The blog has seen a lot of traffic from bibliophillic circles lately, thanks to a well-traveled pair of posts from a few weeks back. So I thought in recognition of all that attention, I’d offer my new readers a little tip.
Are you, like St. Margaret of Antioch,* plagued by unwanted dragons? Worried they’re going to just swallow you whole again right after God has miraculously delivered you from their bellies? Don’t be! Just take a cue from the illuminator of Joffroy d’Aspremont’s Psalter (Bodleian Library MS Douce 118):
One well-placed holy Bible, and all your dragon-related worries instantly vanish. Let him try swallowing virgins with a mouthful of scripture.**
Actually, the longer I look at his face, the more I find myself taking the dragon’s side. Those saints are always so full of themselves (especially the way they selfishly don’t want others to be full of them). All he wanted was to swallow a virgin whole. Is that so wrong?***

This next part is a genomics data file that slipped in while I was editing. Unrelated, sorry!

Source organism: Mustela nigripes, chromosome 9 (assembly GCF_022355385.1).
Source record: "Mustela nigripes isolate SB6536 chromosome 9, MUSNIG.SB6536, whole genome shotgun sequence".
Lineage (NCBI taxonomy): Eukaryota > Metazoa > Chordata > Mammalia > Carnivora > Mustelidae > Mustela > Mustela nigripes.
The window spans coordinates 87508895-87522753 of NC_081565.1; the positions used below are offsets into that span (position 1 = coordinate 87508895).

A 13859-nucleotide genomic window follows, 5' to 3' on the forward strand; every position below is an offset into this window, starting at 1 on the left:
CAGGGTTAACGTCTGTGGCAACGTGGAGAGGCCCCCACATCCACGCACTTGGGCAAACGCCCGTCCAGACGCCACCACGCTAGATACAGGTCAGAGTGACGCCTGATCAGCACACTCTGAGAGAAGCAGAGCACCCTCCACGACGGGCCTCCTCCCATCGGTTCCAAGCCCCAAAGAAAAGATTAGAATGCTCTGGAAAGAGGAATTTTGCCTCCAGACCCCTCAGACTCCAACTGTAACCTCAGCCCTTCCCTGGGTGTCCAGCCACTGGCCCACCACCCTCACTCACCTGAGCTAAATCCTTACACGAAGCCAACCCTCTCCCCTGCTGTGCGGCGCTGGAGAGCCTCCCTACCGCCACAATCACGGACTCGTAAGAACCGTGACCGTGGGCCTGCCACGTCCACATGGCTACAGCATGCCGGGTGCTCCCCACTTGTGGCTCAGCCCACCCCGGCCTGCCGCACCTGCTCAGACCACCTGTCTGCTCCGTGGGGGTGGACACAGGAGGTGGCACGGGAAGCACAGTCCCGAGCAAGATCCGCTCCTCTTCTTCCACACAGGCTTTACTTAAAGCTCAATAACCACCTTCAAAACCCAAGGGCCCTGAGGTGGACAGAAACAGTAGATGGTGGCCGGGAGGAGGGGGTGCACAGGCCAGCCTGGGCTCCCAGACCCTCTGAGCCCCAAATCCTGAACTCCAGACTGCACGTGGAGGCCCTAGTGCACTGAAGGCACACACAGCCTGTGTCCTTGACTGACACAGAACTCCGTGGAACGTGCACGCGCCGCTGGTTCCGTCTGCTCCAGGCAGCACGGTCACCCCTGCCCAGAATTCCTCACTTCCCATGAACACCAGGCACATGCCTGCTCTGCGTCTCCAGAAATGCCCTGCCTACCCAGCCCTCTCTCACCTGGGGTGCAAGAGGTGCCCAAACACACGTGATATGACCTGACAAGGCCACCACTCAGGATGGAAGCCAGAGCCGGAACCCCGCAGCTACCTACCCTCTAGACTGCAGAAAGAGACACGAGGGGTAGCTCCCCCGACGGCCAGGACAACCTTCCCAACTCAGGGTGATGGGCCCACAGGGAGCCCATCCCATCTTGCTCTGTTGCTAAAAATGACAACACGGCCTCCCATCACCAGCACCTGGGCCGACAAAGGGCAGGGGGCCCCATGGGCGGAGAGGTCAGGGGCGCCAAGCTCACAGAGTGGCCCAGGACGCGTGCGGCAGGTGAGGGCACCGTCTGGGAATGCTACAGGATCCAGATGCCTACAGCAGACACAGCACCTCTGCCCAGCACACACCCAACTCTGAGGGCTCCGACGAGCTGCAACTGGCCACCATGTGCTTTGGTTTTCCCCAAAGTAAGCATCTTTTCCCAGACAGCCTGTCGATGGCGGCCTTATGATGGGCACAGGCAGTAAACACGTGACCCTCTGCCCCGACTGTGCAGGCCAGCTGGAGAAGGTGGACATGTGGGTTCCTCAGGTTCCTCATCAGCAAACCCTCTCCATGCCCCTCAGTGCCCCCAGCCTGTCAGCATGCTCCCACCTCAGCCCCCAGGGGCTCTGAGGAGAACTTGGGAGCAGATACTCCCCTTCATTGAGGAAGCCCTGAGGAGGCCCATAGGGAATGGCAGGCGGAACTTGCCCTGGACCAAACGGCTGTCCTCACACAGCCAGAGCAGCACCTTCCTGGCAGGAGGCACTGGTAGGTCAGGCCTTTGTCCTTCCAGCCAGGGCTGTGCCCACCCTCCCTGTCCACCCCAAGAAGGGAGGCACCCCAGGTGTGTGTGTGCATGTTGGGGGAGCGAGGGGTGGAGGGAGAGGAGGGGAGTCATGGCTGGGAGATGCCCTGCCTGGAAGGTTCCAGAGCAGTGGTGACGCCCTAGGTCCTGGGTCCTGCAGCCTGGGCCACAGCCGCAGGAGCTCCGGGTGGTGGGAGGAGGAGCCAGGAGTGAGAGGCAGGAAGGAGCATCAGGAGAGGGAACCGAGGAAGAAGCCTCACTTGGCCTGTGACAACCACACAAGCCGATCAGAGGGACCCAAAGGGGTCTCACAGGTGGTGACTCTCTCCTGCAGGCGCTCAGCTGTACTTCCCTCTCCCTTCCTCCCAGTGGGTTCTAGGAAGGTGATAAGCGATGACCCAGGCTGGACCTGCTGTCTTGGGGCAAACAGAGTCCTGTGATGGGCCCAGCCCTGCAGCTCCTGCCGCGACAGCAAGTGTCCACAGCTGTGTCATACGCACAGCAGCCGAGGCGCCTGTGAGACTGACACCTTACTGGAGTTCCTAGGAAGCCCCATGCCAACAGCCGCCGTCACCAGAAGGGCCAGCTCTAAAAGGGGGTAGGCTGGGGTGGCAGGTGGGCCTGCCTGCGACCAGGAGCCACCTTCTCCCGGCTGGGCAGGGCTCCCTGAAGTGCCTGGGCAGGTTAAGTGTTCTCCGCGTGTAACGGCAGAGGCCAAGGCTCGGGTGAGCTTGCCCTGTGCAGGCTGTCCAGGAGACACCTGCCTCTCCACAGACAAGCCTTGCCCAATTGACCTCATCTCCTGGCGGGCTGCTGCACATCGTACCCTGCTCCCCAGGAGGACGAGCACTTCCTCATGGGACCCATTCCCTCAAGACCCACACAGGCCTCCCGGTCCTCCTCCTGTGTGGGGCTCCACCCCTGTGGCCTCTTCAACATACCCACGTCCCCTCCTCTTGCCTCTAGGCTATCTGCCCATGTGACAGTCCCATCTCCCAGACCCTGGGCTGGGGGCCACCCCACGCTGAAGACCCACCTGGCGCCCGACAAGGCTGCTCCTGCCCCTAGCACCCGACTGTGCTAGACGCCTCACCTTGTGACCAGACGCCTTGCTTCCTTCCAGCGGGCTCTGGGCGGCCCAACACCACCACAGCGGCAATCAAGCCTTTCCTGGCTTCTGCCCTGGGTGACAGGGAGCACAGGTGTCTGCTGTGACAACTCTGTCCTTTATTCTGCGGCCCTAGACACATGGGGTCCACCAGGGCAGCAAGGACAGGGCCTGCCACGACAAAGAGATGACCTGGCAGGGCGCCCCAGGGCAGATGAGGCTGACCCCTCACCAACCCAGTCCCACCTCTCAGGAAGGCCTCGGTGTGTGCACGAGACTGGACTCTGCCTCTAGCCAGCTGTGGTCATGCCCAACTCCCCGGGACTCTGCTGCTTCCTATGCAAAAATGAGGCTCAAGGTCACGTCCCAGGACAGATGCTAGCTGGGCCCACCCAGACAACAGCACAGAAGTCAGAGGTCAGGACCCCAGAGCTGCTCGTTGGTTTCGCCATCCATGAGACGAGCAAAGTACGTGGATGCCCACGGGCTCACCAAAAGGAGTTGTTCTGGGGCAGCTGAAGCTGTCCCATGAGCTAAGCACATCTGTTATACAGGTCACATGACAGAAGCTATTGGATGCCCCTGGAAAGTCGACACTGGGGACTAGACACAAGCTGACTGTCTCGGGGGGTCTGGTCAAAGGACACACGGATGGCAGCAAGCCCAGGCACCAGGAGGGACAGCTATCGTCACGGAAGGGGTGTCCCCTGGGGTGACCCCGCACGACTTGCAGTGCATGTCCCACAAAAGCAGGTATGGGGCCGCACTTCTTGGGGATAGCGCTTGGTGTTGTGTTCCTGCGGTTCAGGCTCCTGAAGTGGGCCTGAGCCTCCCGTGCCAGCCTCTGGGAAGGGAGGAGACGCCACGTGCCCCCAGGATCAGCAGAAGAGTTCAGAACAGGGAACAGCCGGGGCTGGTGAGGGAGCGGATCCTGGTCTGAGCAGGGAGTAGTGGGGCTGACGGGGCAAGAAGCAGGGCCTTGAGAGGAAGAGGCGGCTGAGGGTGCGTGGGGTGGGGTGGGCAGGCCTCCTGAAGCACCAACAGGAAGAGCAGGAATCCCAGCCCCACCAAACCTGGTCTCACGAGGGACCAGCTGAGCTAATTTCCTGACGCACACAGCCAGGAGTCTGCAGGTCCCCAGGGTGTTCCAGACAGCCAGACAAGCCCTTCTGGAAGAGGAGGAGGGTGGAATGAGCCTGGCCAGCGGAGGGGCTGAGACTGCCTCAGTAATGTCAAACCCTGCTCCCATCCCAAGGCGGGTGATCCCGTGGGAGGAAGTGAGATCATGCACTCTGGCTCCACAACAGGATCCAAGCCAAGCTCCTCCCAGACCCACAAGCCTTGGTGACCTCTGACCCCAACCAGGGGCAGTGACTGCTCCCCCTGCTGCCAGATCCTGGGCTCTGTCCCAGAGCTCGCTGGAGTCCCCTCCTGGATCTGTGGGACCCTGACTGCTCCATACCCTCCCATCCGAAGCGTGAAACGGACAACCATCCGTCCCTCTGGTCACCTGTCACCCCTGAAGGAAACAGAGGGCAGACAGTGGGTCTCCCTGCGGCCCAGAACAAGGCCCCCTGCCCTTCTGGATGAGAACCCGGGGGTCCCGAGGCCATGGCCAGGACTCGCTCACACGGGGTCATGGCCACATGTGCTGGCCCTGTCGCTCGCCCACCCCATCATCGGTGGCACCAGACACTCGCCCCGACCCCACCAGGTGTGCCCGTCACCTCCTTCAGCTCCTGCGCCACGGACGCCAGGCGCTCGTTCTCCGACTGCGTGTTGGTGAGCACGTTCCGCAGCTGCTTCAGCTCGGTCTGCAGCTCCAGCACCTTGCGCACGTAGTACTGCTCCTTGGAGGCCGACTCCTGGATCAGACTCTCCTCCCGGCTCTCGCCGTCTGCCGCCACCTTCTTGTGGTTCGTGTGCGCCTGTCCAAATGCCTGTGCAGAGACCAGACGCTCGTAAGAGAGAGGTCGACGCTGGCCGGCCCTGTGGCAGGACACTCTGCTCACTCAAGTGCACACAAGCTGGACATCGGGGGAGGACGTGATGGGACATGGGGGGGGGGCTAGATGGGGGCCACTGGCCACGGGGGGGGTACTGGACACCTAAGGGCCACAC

*As you all know, St. Margaret of Antioch was a fourth-century Christian virgin martyred because she refused to give it up to an interested Roman suitor (as per the usual pattern with young female martyrs). In retaliation, said suitor devised various tortures, including having her fed to a dragon. She escaped, of course, as no saint can be killed on the first go, especially if the first go is as symbolic as being fed to a dragon, but the exact details of her escape varies according to the version you read.
Arranged in order of increasing badassery, Margaret either 1) made the sign of the cross and the dragon refused to eat her, 2) preached the word of God and commanded the dragon to leave her alone, 3) jammed her cross in his mouth so he couldn’t swallow her, 4) got swallowed but gave the dragon such terrible indigestion from the holiness of her crucifix that he spat her back out, or 5) got swallowed but escaped because her crucifix caused the dragon’s belly to explode.
**The image of the book is a bit hard to make out because the gold from the illumination is reflecting the flash (or some other lightsource in the room) and looks black. Incidentally, this is why you really need to see manuscripts in person to get the full effect.
***I’m serious, I don’t know if it’s wrong or not. I’d consult my Bible, but it’s currently wedged into a cockatrice’s beak.